Quote

(I am going to take this moment dive off-topic and warn any readers to NOT use Fauerby's or Nettle's guide to collision detection. Still bitter.)

Here's one link (I haven't read) looking at some problems it has. There's another rather academic paper out there that goes deeper into its numerical robustness, but I can't find a link anymore. 

Personally I didn't run into those particular issues; the problem I had with Fauerby's code is that it works thanks to 2 bugs that exist in the code - but not accounted for in the algorithm - actually cancelling each other out. I had unthinkingly not-implemented one of those 2 bugs and had to get real intimate with things to find the problem. After struggling with my OpenGL version I redid it in Unity for the sake of visual debugging, and could see that the sphere would periodically pass through a surface, yet also get the surface normal wrong and coincidentally push the sphere back out. It does achieve the result of not penetrating a flat surface, but adds jitter, but that's what kept it working. If I recall correctly this only affected the sliding, not colliding, part of the algorithm. 

I wrote a post about this maybe 4 (?) years ago, but I had a quick check of my post history yesterday and it seems it's not recorded.

Since you've had long success with it you could say I'm being too harsh. It did work to a practical degree, with a little jitter, when following his code to the letter - bugs included. And I admit that's quite likely to be good enough for almost everything, but it was very frustrating for me before finding happiness with Ericson's book.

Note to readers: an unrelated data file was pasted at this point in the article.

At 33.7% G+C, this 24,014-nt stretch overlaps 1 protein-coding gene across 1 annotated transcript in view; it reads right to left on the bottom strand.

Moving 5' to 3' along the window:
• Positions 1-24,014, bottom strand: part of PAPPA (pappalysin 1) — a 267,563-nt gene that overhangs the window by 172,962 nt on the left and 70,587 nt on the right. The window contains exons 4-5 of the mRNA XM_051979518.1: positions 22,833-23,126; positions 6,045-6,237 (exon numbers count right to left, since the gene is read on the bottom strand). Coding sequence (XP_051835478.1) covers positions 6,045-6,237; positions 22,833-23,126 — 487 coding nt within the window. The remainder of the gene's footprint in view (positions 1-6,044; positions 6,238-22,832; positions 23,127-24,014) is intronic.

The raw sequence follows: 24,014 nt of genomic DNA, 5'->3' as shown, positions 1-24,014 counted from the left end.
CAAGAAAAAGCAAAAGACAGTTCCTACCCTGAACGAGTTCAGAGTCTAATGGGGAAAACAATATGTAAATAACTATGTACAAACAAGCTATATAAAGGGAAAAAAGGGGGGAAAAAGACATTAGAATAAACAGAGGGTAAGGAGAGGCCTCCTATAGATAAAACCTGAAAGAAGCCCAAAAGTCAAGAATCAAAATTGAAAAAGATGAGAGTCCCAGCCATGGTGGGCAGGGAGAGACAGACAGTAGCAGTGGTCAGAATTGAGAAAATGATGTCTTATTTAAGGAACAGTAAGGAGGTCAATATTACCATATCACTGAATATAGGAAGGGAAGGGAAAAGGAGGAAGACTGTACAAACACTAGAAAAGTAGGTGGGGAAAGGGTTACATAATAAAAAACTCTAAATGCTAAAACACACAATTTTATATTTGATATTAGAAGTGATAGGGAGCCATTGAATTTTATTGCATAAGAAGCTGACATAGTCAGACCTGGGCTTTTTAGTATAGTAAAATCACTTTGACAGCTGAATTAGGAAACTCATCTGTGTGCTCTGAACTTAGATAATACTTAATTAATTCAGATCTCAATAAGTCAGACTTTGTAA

So if it's still kind-of good enough for almost everything, why don't I go with it? Because it's actually a bit off topic, so I see I have to make the question a bit clearer after I submit this post.

 

What I'm looking for is something that has demonstrated experience with the pitfalls of finding upcoming terrain when using sweeps/raycasts. Those pitfalls are pretty much about dealing with edge-case geometry, and I'm hoping to find something published where someone has really dealt with the problems and knows which hiccups don't matter, which do, what to do about them, and what restrictions to work with. 

The key difference is that Fauerby's article shows how to do sphere-mesh collision detection, while the thread's topic assumes that collision detection is already available (even if it's a posteriori), and is hoping for more expertise on what to do with the results when trying to track terrain.

 

Thanks for the consideration nonetheless. :)

 

Edited by Defend
Typos, forgot to add link

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Posted (edited)

... Wait, can we not edit posts after a little time anymore? I guess I can only clarify the topic here then.

 

Topic Clarification:

I'm looking for something published that speaks from experience of dealing with the problems of using sweeps/raycasts (and not calculating the path across every tri on a mesh) to detect upcoming terrain, and knows which hiccups don't matter, which do, what to do about them, and what restrictions to work with.

This assumes a physics engine is already available (Unreal's in this case) for doing the sweeps/rays/collision detection. It's advice on what to do with the results that I'm wondering about.

Edited by Defend